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Parametric Arclength

  1. Aug 16, 2013 #1
    1. The problem statement, all variables and given/known data

    Find the arc length of a curve given parametrically from t = 0 to t = 1.
    Curve given by x = 4t^2, y = 2t


    2. Relevant equations

    [I think] parametric arclength =
    integral from t = b to t = a of sqrt( (dx/dt)^2 + (dy/dt)^2)dt


    3. The attempt at a solution

    dx/dt = 8t, and dy/dt = 2
    Then I did S from 0 to 1 of sqrt((8t)^2) + (2)^2)dt

    I then drew a triangle for trigonometric substitution, with the tangent case.
    Let t = (1/4)tan(σ)
    Let dt = (1/4)sec^2(σ) dσ
    Let sqrt(64t^2 + 4) = 4sec(σ)
    Then S[ sqrt( (8t)^2 + (2)^2) ]dt becomes
    S of 4sec(σ) * (1/4)sec^2(σ) dσ
    which equals S[ sec^3(σ) ] dσ

    Now I solved that with integration by parts, letting u = sec(σ), and dv = sec^2(σ)
    so that du = sec(σ)tan(σ)dσ and v = tan(σ)
    now S[ sec^3(σ) ]dσ = sec(σ)tan(σ) - S[ tan^3(σ)sec(σ) ]dσ

    that last little integral = S[ tan^3(σ)sec(σ) ]dσ = S[ ((sec^2(σ) - 1)*sec(σ)tan(σ)]dσ]
    =(1/3)sec^3(σ) - sec(σ)
    so the entire S[ sec^3(σ) ]dσ = sec(σ)tan(σ) - (1/3)sec^3(σ) + sec(σ)
    so (4/3)S = sec(σ) + sec(σ)*tan(σ)
    so S = (3/4)[sec(σ)tan(σ) + sec(σ)]

    Now I'm replacing this value with the value given by my triangle for sec(σ) and tan(σ)
    so that S = (3/4)[sqrt(64t^2 + 4)*4t + sqrt(64t^2 + 4)] evaluated from t = 0 to t = 1
    which would be
    (3)sqrt(68) + (3/4)sqrt(68)
    minus
    (6/4) + 2
    =
    (15/4)sqrt(68) - (14/4) as my final answer.

    Could someone please tell me if I'm doing anything wrong? Maybe if I'm going about this entirely the wrong way? Unfortunately I don't even know the right answer, but even if I can't get the right answer, as long as I understand how to get there, I feel okay.

    I would really appreciate it, and I'm sorry about the typing, I'm not very good at typing these problems out. So much thanks,
    Sassy
     
  2. jcsd
  3. Aug 16, 2013 #2

    HallsofIvy

    User Avatar
    Staff Emeritus
    Science Advisor

    Yes, that's correct.


    3. The attempt at a solution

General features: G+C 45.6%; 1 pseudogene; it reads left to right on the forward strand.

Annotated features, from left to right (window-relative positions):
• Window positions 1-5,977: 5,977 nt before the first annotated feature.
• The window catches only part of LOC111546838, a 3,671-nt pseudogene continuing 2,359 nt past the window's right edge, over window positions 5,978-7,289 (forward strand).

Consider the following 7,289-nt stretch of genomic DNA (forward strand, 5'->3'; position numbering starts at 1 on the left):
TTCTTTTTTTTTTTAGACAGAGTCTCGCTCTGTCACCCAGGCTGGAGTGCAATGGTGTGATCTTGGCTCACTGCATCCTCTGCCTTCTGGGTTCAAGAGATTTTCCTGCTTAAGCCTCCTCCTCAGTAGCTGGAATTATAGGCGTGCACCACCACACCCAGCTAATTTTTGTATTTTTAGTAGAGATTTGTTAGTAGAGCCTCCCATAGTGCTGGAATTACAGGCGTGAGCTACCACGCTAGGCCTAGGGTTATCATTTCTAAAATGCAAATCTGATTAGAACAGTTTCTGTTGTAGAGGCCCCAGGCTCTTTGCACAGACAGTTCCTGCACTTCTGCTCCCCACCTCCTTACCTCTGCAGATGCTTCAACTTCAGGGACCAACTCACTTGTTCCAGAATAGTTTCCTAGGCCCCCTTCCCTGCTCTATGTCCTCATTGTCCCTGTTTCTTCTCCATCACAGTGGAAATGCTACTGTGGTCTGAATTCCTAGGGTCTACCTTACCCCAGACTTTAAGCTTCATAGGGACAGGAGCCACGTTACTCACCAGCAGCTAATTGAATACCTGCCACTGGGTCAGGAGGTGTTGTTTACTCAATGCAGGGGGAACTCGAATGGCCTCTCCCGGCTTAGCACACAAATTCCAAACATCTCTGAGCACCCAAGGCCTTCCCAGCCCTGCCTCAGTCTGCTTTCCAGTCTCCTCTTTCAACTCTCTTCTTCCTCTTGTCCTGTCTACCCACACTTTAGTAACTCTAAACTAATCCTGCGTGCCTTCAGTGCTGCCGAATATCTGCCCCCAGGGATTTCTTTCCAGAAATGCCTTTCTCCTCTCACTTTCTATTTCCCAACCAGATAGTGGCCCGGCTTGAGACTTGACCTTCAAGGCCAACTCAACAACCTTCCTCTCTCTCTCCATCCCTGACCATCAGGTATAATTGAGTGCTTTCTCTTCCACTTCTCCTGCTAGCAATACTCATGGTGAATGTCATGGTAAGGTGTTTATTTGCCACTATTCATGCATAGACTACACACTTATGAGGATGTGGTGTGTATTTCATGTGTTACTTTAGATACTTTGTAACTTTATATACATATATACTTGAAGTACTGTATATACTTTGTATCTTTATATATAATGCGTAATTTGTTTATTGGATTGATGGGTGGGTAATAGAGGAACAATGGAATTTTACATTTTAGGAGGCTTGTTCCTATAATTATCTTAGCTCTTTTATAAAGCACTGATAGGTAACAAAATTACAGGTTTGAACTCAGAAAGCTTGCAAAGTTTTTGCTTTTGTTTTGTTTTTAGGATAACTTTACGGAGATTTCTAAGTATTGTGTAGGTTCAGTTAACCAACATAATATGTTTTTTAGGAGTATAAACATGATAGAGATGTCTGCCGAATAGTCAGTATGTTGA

dx/dt = 8t, and dy/dt = 2
    Then I did S from 0 to 1 of sqrt((8t)^2) + (2)^2)dt

    I then drew a triangle for trigonometric substitution, with the tangent case.
    Let t = (1/4)tan(σ)

    Let dt = (1/4)sec^2(σ) dσ[/quote]
    No big deal but I wouldn't use the word "let" here. You already said "let t= (1/4)tan(σ) and then dt= (1/4)sec^2(σ) follows from that.

    Same point

    How did you get this? with [itex]du= sec(\sigma)tan(\sigma)d\sigma)dx[itex] and [itex]v= tan(\sigma)[/itex], as you say, that last integrand is [itex]sec(\sigma)tan^2(\sigma)d\sigma[/itex], not [itex]tan^3(\sigma)sec(\sigma)d\sigma[/itex].

    With [itex]tan^2(\sigma) sec(\sigma)d\sigma[/itex], I would proceed by putting everything in terms of sine and cosine:
    [tex]\int tan^2(\sigma) sec(\sigma)d\sigma= \int \frac{sin^2(\sigma)}{cos^2(\sigma)}\frac{1}{cos(\sigma)}d\sigma= \int \frac{sin^2(\sigma)}{cos^3(\sigma)}d\sigma[/tex]

    With that odd power of cosine, I would multiply both numerator and denominator by [/itex]cos(\sigma)[/itex] to get
    [tex]\int \frac{sin^2(\sigma)}{cos^4(\sigma)}cos(\sigma)d\sigma= \int\frac{sin^2(\sigma)}{(1- sin^2(\sigma))^2} cos(\sigma)d\sigma[/tex]
    and use the substitution [itex]u= sin(\sigma)[/itex], [itex]du= cos(\sigma)d\sigma[/itex] so that the integral becomes
    [tex]\int \frac{u^2}{(1- u^2)^2}du[/tex]

     
  4. Aug 16, 2013 #3

    verty

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    Homework Helper

    Should this be 2sec(σ)?

    Then also, let t = 1/4 sinh(σ) for a shorter solution, although this is an example of why I disliked integration, it is sometimes very arcane.
     
  5. Aug 16, 2013 #4
    Okay great thank you very much. So I took it from where you left off, HallsofIvy, and I see what you mean that yes, I did mess up with the integral and it should have been tan^2(σ)sec(σ) d(σ).
    Picking up where you left off, I suppose I would then need partial fractions?
    Wow, this has been quite the problem! Looks deceivingly simple.
     
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